“[those] that are drunken and surfeit on the sabbath day; for seeing the works of our calling are not lawful on that day, much less these or any the like sinful actions; for this were a double offence, both against other commandments and this, therefore, may well be called sabbatum Satanae, ‘Satan’s sabbath’.” p. 160
Like Andrewes, the author of the Whole Duty of Man also condemns the Holy Day profanation, particularly upon Christmas, describing a scenario likely familiar to us today:
“But then we are to look that our Feasts be truly spiritual, by imploying the day thus holily, and not make it an occasion of intemperance and disorder, as too many, who consider nothing in Christmas and other good times, but the good cheer and jollity of them. For that is doing despite instead of honour to Christ, who came to bring all purity and soberness into the World, and therefore must not have that coming of his remembered in any other manner” p. 51
The discrimination between profane and idle sheds light on King James’ Book of Sports which excuses some diversions for the sake of moderate social good (such as keeping the King’s subjects able-bodied for battle). The Book of Sports was issued in 1618, and noticeably re-issued in 1633 under Charles I. The Book is pastoral lenient regarding commoners who otherwise confront constant toil with little time for refreshment:
“the other inconvenience is, that this Prohibition [i.e., the Jewish Sabbath] barreth the common and meaner sort of People from using such exercises as may make their Bodies more able for War, when we, or our successors shall have occasion to use them. And in place thereof, sets up filthy Tipplings and Drunkenness, and breeds a number of idle and discontented speeches in their ale-houses. For when shall the common people have leave to Exercise, if not upon the Sundays and Holidays, seeing they must apply their Labour, and win their living in all Working Days” p. 7-8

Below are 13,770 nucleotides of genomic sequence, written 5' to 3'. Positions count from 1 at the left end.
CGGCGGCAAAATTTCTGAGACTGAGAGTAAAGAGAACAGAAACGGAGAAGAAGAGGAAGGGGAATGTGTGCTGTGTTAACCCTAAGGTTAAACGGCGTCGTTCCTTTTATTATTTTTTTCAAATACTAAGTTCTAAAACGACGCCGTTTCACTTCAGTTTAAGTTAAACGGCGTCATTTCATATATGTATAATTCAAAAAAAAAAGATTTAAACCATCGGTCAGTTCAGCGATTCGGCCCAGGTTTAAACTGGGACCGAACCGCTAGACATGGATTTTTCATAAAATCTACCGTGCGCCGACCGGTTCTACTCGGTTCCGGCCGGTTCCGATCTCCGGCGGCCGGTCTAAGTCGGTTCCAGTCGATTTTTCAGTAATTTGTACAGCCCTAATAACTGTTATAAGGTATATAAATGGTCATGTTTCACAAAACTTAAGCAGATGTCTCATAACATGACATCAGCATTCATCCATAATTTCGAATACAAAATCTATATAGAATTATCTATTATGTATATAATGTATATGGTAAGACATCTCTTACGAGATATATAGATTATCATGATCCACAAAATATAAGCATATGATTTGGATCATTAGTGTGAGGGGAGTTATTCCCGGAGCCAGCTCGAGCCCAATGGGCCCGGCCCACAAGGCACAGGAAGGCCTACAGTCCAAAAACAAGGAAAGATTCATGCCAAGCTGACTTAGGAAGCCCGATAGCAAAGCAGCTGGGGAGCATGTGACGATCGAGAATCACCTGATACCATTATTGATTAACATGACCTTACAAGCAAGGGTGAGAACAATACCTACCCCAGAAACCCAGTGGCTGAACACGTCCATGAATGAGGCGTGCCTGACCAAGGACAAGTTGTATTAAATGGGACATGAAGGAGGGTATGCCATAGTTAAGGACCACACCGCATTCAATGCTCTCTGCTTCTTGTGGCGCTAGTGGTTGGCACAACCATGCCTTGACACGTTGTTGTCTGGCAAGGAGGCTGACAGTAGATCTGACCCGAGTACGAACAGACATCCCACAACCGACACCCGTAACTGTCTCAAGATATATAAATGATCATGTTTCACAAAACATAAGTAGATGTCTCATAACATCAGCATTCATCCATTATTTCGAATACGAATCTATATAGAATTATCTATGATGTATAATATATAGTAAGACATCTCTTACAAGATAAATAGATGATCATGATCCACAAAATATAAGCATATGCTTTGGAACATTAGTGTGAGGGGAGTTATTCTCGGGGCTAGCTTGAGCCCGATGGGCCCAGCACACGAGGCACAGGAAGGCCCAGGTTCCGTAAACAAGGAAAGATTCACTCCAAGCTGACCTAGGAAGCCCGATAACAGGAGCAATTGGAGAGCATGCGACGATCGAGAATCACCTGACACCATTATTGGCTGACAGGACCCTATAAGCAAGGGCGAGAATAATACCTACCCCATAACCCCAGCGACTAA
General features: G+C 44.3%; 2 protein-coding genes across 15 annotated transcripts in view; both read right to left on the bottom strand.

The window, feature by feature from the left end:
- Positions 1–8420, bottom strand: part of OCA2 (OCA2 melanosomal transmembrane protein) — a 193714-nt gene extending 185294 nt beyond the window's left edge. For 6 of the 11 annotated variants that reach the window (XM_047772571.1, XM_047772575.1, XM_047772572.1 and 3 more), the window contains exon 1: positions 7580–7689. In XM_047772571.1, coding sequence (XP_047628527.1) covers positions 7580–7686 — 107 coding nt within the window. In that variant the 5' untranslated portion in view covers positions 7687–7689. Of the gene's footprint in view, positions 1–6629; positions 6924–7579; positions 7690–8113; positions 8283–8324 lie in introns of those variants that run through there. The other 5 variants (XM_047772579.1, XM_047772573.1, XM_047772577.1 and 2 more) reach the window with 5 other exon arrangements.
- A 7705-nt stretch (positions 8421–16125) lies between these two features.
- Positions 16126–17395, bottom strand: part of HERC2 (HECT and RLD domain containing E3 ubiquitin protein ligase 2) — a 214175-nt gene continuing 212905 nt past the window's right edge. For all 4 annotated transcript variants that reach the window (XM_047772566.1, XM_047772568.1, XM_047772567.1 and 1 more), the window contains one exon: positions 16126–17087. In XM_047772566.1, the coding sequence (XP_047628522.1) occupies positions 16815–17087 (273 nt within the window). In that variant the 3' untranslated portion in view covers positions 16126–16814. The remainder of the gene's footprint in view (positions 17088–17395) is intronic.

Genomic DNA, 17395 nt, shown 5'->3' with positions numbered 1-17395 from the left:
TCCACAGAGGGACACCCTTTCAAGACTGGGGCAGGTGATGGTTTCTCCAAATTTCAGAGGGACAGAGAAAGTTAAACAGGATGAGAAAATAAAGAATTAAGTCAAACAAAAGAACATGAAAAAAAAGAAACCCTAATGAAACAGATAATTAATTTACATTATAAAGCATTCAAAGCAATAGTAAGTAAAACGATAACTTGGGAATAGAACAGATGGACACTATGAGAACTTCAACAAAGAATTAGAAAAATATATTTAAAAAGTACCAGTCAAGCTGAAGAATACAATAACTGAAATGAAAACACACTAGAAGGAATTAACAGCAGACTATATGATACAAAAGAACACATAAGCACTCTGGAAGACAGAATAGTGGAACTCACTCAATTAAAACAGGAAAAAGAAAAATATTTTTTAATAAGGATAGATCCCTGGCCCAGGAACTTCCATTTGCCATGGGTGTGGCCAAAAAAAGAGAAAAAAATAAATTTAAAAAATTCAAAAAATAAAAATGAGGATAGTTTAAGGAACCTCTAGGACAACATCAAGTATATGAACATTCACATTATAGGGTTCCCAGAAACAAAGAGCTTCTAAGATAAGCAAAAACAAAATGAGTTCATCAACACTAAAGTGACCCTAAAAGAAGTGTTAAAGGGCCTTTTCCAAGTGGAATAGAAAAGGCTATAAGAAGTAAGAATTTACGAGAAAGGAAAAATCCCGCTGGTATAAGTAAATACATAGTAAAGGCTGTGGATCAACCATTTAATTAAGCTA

What exercises did the Crown then admit?
“That after the end of divine service, our good people be not disturbed, letted, or discouraged from any lawful Recreation, such as Dancing, either Men or Women, Archery for Men, Leaping, Vaulting, or any other such harmless Recreation, nor from having of May-Games, Whitson Ales, and Morris-Dances, and the setting up of May-Poles, and other Sports therewith used, so as the same be had in due and convenient time, without the impediment or neglect of divine service…” p. 10-11
It should be remembered, these provisions were tolerated only within Godly restraint. For example, the above recreations could only be enjoyed if attendance at Evening Prayer was had– thereby concluding the final public service of the Day. Nor would authorities bridge disorderliness within lawful recreation, especially if they resulted in general disturbances like drunkenness, fighting, or gambling. Under the King, certain pastimes indeed remained punishable. The discouragement of Bowling seems a curious exception, but it’s disfavor might be understood by its nuisance to property, appropriating parks or alley-ways for ball-lanes. The games forbidden on Sabbath days regardles: